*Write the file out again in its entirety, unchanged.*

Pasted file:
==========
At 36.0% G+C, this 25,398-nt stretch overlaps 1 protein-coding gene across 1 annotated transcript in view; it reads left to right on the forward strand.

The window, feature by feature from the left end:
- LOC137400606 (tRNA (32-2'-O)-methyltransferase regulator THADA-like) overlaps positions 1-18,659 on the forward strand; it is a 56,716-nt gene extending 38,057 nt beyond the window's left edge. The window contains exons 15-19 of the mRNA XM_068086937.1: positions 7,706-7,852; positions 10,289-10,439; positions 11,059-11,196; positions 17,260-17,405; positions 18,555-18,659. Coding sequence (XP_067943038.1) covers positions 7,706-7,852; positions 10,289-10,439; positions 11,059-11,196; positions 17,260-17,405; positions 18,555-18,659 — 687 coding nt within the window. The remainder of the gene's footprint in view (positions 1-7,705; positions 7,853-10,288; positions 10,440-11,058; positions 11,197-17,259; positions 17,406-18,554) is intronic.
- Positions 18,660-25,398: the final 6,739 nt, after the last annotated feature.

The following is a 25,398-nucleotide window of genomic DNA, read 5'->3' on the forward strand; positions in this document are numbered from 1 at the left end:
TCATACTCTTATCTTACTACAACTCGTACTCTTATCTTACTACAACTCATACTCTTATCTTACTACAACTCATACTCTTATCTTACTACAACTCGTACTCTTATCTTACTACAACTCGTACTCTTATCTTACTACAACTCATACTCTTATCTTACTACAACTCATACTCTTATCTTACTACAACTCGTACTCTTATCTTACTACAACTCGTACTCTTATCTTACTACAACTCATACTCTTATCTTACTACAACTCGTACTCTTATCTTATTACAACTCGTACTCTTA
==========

At 36.0% G+C, this 25,398-nt stretch overlaps 1 protein-coding gene across 1 annotated transcript in view; it reads left to right on the forward strand.

The window, feature by feature from the left end:
- LOC137400606 (tRNA (32-2'-O)-methyltransferase regulator THADA-like) overlaps positions 1-18,659 on the forward strand; it is a 56,716-nt gene extending 38,057 nt beyond the window's left edge. The window contains exons 15-19 of the mRNA XM_068086937.1: positions 7,706-7,852; positions 10,289-10,439; positions 11,059-11,196; positions 17,260-17,405; positions 18,555-18,659. Coding sequence (XP_067943038.1) covers positions 7,706-7,852; positions 10,289-10,439; positions 11,059-11,196; positions 17,260-17,405; positions 18,555-18,659 — 687 coding nt within the window. The remainder of the gene's footprint in view (positions 1-7,705; positions 7,853-10,288; positions 10,440-11,058; positions 11,197-17,259; positions 17,406-18,554) is intronic.
- Positions 18,660-25,398: the final 6,739 nt, after the last annotated feature.

The following is a 25,398-nucleotide window of genomic DNA, read 5'->3' on the forward strand; positions in this document are numbered from 1 at the left end:
TCATACTCTTATCTTACTACAACTCGTACTCTTATCTTACTACAACTCATACTCTTATCTTACTACAACTCATACTCTTATCTTACTACAACTCGTACTCTTATCTTACTACAACTCGTACTCTTATCTTACTACAACTCATACTCTTATCTTACTACAACTCATACTCTTATCTTACTACAACTCGTACTCTTATCTTACTACAACTCGTACTCTTATCTTACTACAACTCATACTCTTATCTTACTACAACTCGTACTCTTATCTTATTACAACTCGTACTCTTA